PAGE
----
And when you follow up on what Rex Tillerson -- remember, when he made those comments he had just come out of this meeting and, apparently, Vladimir Putin wanted to give Rex Tillerson the back story of how relations have gotten to this point. They said, though, that they agreed to continue talking and you're starting to see the signs of, definitely, a diplomatic emissary between Vladimir Putin and Donald Trump. That would be one Rex Tillerson. That's likely why the meeting went on for two hours. They certainly discussed Syria. Also said that they touched a little bit on Ukraine. Definitely nothing decided but they agreed that they would keep talking.
I'm sure that Rex Tillerson has already spoken with Donald Trump about this meeting. He will continue talking. He's out of Moscow now, in the air, returning to Washington soon. A lot of work ahead. Everybody working towards the G20 meeting. That's in July. Vladimir Putin and Donald Trump, might be their first face-to-face if that happens, and they're waiting to see if any progress can be made during that.
In the meantime, some heated words there at the U.N. The fireworks started when Nikki Haley put a draft resolution on the table condemning that chemical attack in Syria. Russia, quite predictably, vetoed it and they really were at odds how to even come to any kind of a fact-based analysis of if there was a chemical attack in Syria -- Dave.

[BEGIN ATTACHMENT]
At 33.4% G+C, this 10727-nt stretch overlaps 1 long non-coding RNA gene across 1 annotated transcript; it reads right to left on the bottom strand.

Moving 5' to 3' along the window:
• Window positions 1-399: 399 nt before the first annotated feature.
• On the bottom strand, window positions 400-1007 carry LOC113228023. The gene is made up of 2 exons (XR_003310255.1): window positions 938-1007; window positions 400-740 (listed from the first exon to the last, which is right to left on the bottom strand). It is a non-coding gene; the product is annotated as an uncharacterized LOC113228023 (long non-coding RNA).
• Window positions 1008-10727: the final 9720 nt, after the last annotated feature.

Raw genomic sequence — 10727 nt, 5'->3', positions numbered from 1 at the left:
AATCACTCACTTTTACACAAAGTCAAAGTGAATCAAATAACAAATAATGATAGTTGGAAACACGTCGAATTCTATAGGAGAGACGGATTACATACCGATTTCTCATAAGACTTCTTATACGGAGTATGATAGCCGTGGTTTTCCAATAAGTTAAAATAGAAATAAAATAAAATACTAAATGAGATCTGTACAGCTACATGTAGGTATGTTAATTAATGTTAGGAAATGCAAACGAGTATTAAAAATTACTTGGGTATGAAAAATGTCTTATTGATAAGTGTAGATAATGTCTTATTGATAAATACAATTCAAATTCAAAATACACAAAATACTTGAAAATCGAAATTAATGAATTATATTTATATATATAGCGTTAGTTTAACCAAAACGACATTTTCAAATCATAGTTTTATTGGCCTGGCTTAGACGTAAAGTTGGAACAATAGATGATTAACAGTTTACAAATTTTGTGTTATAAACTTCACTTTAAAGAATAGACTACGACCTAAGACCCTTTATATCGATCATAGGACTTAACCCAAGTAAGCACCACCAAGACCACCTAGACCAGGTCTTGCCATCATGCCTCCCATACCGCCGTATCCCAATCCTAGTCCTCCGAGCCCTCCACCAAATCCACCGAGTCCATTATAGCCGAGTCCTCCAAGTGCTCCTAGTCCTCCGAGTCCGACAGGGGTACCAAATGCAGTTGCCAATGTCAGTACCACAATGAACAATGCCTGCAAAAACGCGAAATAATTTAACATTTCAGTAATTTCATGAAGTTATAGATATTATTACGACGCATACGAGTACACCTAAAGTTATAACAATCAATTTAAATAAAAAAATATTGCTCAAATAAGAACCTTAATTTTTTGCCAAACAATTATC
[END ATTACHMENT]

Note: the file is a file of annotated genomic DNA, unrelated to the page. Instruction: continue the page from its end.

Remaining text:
BRIGGS: Well, the White House says circumstances change. They have dramatically regarding those relations. Paula, thank you.
ROMANS: All right, new overnight, CNN is learning U.S. military and intelligence officials intercepted communications between Syria's military and chemical experts, discussing preparations for last week's Sarin gas attack in Idlib Province. A U.S. official says those intercepts have helped confirm Syria's role in the deadly bombing. We're told the U.S. did not have prior knowledge of the attack and, so far, there are no intercepts -- no intercepts showing Russian military or intelligence officials communicating about that chemical attack.
[05:35:20] BRIGGS: Joining us to discuss the president's slew of U- turns, "CNN POLITICS" reporter Tal Kopan, live in Washington this morning. Good morning to you, Tal.
TAL KOPAN, CNN POLITICS REPORTER: Good morning.
BRIGGS: Let's start with the reversal on these Russia relations, and here's what the president had to say yesterday.
(BEGIN VIDEO CLIP)
DONALD TRUMP, PRESIDENT OF THE UNITED STATES: It would be wonderful, as we were discussing just a little while ago, if NATO and our country could get along with Russia. Right now we're not getting along with Russia at all. We may be at an all-time low in terms of relationship with Russia. This has built for a long period of time but we're going to see what happens.
(END VIDEO CLIP)
BRIGGS: Tal, critics would say he's flip-flopped on Russia, on China, on Syria. Supporters would say this is the president we did elect. We wanted someone to talk tough to Putin and to the Russians.